Tag Archive | beech

First walk of winter

Yesterday was the first day of wintry weather here, with hail showers on and off all day, and a thin layer of hail settled over most of the garden. The temperature was a chilly 4 degrees, and it was hard to remember that on Tuesday I had been out for a walk without a jumper.

Today hasn’t been much better, with rain or hail all morning. By lunchtime we were getting cabin-fever, so started to analyse the weather predictions, which offered a potential dry spell in the afternoon.  Dressed ready, we were out of the house as soon as the last drops fell, and drove a short distance to the start of the northern section of the Tarka Trail.



The Tarka Trail is a long-distance footpath , and our local bit runs along the old railway line between Ilfracombe and Barnstaple. Except that it doesn’t…there is a gap between Willingcott just to the north west of us, and Braunton to the south. One day they will connect the two pieces up, as they are currently purchasing all the necessary pieces of land, and then the path will run 100 metres or so from our garden. That will be very handy!

Parking in the deserted car park at Willingcott, we set a steady pace down the smooth tarmacked track, enjoying the fresh air, even though the skies were leaden. Soon we were treated to a view down the steep wooded valley towards the grey sea at Lee.




Not a soul was to be seen, despite the rain staying away, and we soon started to descend down through the steep-sided cuttings towards Ilfracombe.




Finally some other souls emerged from their cosy living rooms, and we were greeted and sniffed by a variety of happy waggy dogs. The trail passes a lovely old wall with huge beech trees apparently sprouting from the top…




Finally we reached the first of the two reservoirs at Slade, a small community on the outskirts of Ilfracombe. Such a tranquil place at this time of year, I imagine it must get more visitors in summer, either fishing, or picknicking on the grassy bank. Today, all that was there was a pair of dippers, which were lovely to see.




There is another reservoir further on, but we had reached our allotted turn-around time, based on out predicted weather window, so we set off up the gentle but unrelenting slope back to the car. We arrived as the first drops started to fall, so it was nicely judged. Home for tea in front of the log-burner and the tennis, feeling much happier for some exercise.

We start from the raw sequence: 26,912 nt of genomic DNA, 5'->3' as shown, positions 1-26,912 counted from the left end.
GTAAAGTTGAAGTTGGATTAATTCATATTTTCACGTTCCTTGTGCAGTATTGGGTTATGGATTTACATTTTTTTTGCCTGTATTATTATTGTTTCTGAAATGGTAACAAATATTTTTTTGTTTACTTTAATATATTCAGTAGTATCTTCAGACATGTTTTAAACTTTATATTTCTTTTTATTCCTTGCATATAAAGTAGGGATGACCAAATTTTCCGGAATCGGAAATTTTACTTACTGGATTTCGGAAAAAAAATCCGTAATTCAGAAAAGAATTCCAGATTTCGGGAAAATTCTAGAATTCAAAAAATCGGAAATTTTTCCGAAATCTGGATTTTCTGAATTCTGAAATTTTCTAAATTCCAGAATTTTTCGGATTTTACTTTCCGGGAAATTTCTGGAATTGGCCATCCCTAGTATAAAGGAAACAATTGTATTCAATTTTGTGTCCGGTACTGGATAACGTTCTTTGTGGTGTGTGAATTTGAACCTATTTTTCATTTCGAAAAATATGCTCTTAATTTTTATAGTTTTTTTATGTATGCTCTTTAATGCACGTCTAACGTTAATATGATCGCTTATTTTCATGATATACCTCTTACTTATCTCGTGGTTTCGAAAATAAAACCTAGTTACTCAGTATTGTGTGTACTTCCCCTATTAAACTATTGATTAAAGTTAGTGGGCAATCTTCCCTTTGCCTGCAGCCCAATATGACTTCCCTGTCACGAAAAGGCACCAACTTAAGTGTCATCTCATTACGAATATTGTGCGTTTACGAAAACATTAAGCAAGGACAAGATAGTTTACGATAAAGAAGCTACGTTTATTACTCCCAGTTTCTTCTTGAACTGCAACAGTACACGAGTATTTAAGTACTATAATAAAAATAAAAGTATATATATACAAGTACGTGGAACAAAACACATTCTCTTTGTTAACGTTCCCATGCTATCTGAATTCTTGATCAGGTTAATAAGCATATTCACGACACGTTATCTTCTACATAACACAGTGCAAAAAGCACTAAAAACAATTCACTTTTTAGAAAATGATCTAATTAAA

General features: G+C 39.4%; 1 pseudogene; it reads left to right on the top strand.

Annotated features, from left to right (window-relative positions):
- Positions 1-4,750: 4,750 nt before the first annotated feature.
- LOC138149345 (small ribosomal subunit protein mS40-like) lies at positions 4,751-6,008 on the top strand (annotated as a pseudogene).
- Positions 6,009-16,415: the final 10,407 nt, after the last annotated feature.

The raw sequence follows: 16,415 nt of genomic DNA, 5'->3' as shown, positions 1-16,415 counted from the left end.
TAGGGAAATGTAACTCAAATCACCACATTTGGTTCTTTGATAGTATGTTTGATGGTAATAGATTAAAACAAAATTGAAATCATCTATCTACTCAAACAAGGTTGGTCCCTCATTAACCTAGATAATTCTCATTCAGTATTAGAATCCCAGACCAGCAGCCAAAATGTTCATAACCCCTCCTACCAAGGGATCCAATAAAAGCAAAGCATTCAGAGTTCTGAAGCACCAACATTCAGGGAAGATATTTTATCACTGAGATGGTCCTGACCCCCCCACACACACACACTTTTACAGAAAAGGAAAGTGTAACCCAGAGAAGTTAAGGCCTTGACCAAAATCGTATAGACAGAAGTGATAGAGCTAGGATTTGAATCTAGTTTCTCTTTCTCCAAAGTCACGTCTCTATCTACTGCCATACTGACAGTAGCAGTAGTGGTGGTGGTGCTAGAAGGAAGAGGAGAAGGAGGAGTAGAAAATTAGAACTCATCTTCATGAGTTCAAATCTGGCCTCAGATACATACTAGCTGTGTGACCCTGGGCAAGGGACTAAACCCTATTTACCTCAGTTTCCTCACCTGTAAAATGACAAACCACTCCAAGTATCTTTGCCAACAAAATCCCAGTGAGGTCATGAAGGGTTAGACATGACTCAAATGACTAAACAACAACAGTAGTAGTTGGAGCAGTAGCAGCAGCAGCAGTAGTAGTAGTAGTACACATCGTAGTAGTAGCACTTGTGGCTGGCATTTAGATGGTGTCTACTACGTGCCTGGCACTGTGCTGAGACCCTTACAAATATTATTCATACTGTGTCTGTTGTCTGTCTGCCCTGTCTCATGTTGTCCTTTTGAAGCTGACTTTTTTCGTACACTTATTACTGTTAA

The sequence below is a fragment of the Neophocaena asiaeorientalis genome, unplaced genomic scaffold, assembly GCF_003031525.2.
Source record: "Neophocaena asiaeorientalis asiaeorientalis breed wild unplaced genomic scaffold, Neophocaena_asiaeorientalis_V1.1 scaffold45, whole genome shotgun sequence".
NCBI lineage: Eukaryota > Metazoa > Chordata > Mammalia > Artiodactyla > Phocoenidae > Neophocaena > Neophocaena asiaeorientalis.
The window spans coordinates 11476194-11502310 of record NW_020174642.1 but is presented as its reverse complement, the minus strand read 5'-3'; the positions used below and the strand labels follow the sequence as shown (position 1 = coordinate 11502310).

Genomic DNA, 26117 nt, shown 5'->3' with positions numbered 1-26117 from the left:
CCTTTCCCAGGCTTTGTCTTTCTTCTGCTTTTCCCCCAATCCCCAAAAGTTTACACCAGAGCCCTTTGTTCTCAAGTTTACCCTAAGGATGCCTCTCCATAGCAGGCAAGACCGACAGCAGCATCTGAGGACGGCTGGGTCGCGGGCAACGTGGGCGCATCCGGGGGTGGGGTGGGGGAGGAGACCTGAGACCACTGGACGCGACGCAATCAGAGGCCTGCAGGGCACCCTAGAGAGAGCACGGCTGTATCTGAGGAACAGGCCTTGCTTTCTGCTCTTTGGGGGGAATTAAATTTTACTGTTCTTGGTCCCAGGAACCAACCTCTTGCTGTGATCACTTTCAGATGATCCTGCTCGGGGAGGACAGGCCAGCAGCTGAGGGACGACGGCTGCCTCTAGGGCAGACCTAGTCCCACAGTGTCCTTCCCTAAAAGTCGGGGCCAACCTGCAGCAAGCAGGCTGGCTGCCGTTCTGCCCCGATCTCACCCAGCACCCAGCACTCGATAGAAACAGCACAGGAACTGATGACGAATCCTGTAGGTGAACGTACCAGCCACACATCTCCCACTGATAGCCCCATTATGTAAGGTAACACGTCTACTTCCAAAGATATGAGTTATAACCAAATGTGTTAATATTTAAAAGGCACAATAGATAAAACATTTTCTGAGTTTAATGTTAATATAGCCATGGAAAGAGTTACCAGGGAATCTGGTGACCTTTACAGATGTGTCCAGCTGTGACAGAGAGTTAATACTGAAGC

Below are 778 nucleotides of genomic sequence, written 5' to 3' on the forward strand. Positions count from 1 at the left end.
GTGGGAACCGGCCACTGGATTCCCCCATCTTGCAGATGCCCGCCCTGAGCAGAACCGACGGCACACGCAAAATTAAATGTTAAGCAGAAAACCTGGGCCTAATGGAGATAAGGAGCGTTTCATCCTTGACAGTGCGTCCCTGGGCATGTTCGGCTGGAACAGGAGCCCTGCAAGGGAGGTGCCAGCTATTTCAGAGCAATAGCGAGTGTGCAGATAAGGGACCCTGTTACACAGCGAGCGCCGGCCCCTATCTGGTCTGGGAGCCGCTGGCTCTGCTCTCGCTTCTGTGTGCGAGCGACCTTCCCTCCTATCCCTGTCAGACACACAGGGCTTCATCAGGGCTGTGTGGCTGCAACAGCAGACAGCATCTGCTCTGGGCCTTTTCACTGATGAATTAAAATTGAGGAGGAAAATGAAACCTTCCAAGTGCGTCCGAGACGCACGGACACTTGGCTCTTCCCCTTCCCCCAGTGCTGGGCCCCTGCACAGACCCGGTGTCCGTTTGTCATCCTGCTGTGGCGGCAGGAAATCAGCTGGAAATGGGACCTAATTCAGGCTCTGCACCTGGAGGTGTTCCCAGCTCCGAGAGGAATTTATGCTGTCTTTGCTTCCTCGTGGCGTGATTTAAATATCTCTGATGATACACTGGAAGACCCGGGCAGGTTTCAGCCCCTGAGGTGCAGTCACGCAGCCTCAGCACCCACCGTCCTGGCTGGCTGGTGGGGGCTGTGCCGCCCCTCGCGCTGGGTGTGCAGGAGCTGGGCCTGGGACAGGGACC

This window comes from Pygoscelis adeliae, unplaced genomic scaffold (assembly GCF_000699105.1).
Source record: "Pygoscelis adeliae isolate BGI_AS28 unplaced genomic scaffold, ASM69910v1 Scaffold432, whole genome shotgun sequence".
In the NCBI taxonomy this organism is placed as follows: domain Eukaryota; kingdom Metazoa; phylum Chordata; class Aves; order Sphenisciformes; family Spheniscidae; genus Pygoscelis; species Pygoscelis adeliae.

One project finally finished

We have a new path! It starts under my rose arch…



..and crosses the bare patch left by removal of a huge patch of Rosa rugosa.




As the ground was already bare soil, we decided to level this section of path. Eventually we would like all our paths levelled – it would make walking much easier. In the spring we will sow grass seed to cover this all with lawn.

Then the path runs across the central meadow area, which has been cut down for winter, but will be long, swaying grasses next summer. The far end of the garden has been left to grow long to encourage a variety of wildlife, and we have strimmed a new path through this area too.




So now there is a long path, and more importantly a view, from near one end of the garden to the other. Hopefully next spring it will all green up and look inviting. In the mean time, levelling the path left us with the problem of many barrowloads of soil…but luckily another of our problems was very uneven grass in the orchard. So one problem has helped solve another.




Once again, it just needs seeding in the spring. I did manage to get some grass seed on the lower area of the bare patch, so that is greening up nicely, and looks so much better!




The autumn colours continue to astound me. This is a small cotoneaster bush…




The Beech trees in front of the house have nearly dropped all their leaves now, which have been laboriously swept up and stored to turn into leaf mould. Spring here may have been all yellow and green with all the daffodils, but autumn is definitely orange and crunchy!